Decomposition rates of American chestnut (Castanea dentata) wood and implications for coarse woody debris pools
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Canadian Journal of Forest Research. 44(12): 1575-1585.
Observations of the rapid growth and slow decomposition of American chestnut (Castanea dentata (Marsh.) Borkh.) suggest that its reintroduction could enhance terrestrial carbon (C) sequestration. A suite of decomposition models was fit with decomposition data from coarse woody debris (CWD) sampled in Wisconsin and Virginia, U.S. The optimal (two-component exponential) model was integrated with generic growth curves and documented longevity and typical stem density to evaluate how CWD and biomass pools relate to decomposition. CWD decomposed faster in Wisconsin (4.3% ± 0.3% per year) than in Virginia (0.7% ± 0.01% per year), and downed dead wood decomposed faster (8.1% ± 1.9% per year) than standing dead wood (0.7% ± 0.0% per year). We predicted considerably smaller CWD pools in Wisconsin (maximum 41 ± 23 Mg C·ha-1) than in Virginia (maximum 98 ± 23 Mg C·ha-1); the predicted biomass pool was larger in the faster growing Wisconsin trees (maximum 542 ± 58 Mg C·ha-1) compared with slower growing trees in Virginia (maximum 385 ± 51 Mg C·ha-1). Sensitivity analysis indicated that accurate estimates of decomposition rates are more urgent in fertile locations where growth and decomposition are rapid. We conclude that the American chestnut wood is intermediate in resistance to decomposition. Due to the interrelatedness of growth and decomposition rates, CWD pool sizes likely do not depend on species alone but on how the growth and decomposition of individual species vary in response to site productivity.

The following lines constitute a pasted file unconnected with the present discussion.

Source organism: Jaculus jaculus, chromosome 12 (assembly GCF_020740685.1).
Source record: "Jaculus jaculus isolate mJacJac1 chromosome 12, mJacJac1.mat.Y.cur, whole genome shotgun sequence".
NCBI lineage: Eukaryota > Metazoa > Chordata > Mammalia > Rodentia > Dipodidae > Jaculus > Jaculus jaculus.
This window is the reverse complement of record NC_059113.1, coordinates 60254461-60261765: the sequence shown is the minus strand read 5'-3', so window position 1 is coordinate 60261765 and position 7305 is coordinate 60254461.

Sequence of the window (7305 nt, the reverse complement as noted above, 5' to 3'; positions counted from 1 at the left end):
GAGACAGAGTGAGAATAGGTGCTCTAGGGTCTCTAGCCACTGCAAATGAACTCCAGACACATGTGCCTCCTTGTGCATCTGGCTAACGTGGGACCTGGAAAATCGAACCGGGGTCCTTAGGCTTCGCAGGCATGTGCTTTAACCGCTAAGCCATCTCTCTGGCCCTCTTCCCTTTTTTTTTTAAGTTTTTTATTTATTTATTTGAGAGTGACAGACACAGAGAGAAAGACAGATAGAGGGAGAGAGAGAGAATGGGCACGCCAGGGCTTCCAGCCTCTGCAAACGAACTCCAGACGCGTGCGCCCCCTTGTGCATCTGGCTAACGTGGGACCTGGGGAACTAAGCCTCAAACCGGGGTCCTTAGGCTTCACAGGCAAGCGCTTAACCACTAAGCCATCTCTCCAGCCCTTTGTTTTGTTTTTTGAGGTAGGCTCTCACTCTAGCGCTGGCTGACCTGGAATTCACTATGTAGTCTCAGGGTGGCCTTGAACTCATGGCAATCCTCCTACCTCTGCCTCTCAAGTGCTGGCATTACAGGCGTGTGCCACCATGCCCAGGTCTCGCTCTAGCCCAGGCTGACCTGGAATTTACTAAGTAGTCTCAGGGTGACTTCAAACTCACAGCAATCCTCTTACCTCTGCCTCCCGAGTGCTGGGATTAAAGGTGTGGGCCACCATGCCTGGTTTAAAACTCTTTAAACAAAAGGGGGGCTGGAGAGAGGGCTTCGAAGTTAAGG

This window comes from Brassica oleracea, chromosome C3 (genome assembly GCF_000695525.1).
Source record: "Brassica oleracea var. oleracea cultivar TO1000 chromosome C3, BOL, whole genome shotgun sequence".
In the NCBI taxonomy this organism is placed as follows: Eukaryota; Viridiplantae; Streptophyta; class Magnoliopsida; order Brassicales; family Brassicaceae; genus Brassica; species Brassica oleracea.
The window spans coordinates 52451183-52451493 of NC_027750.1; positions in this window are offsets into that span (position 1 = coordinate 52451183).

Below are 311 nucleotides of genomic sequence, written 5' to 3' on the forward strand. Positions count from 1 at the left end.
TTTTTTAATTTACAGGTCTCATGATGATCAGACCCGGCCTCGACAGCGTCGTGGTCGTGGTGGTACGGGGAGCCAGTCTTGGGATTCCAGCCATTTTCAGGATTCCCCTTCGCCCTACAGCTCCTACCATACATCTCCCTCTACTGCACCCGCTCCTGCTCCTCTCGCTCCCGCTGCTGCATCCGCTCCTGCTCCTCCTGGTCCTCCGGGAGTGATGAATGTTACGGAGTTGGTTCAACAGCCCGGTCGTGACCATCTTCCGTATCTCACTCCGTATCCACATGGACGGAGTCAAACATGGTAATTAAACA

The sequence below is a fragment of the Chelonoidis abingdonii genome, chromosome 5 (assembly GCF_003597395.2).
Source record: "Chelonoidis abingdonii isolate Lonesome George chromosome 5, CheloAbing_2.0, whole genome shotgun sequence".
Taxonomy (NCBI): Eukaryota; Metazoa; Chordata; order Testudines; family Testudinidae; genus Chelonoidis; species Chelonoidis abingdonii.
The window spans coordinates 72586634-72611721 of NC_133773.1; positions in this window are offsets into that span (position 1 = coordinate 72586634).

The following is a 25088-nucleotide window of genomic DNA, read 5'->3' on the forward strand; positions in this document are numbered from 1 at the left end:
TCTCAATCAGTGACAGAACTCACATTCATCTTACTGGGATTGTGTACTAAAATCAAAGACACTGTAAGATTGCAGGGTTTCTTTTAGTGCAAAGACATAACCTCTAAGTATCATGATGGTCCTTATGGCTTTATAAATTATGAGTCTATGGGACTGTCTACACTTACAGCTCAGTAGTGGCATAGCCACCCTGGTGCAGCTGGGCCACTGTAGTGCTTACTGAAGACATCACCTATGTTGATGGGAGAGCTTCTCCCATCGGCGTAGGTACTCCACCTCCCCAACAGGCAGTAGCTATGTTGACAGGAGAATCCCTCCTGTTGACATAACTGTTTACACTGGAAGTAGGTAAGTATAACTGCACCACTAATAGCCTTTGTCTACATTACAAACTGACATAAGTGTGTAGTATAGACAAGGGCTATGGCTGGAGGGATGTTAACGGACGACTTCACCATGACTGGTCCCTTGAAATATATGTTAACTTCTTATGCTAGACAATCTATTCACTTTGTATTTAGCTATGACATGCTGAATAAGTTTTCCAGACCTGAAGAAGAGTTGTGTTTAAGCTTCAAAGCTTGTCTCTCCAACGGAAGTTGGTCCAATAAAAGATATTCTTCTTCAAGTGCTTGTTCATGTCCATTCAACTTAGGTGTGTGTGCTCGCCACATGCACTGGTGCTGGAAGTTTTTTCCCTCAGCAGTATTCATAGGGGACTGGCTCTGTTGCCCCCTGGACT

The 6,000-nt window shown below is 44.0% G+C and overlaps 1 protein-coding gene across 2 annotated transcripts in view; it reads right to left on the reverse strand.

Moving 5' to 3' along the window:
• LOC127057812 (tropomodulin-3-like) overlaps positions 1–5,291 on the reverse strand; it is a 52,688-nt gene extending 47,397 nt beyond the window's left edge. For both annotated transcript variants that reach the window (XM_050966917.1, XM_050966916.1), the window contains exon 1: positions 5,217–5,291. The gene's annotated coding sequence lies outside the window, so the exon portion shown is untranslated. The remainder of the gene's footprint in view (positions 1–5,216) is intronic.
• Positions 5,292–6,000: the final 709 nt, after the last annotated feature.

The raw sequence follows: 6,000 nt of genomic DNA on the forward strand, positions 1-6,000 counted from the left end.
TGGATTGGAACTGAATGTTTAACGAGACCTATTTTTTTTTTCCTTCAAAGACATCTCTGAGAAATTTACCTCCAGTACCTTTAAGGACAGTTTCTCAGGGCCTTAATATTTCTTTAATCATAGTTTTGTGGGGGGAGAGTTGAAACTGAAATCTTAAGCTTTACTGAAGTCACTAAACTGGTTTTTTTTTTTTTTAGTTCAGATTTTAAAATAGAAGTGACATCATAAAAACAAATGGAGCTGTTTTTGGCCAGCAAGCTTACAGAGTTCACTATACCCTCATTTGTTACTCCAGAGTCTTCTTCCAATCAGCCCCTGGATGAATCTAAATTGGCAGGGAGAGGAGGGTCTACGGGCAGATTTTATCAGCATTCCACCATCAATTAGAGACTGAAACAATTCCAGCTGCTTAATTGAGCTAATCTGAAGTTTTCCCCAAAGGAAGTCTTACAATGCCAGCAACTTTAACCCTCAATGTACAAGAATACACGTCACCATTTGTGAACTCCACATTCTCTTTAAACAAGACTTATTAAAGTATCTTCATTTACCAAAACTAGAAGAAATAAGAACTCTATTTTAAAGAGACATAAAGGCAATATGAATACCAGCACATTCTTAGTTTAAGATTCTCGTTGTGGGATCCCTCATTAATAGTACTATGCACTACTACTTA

KeywordsAmerican chestnut coarse woody debris decomposition carbon cycling carbon sequestration forest carbon simulations forest growth modeling plantation development.
de Bruijn, Arjan; Gustafson, Eric J.; Kashian, Daniel M.; Dalgleish, Harmony J.; Sturtevant, Brian R.; Jacobs, Douglass F. 2014. Decomposition rates of American chestnut (Castanea dentata) wood and implications for coarse woody debris pools. Canadian Journal of Forest Research. 44(12): 1575-1585. https://doi.org/10.1139/cjfr-2014-0270.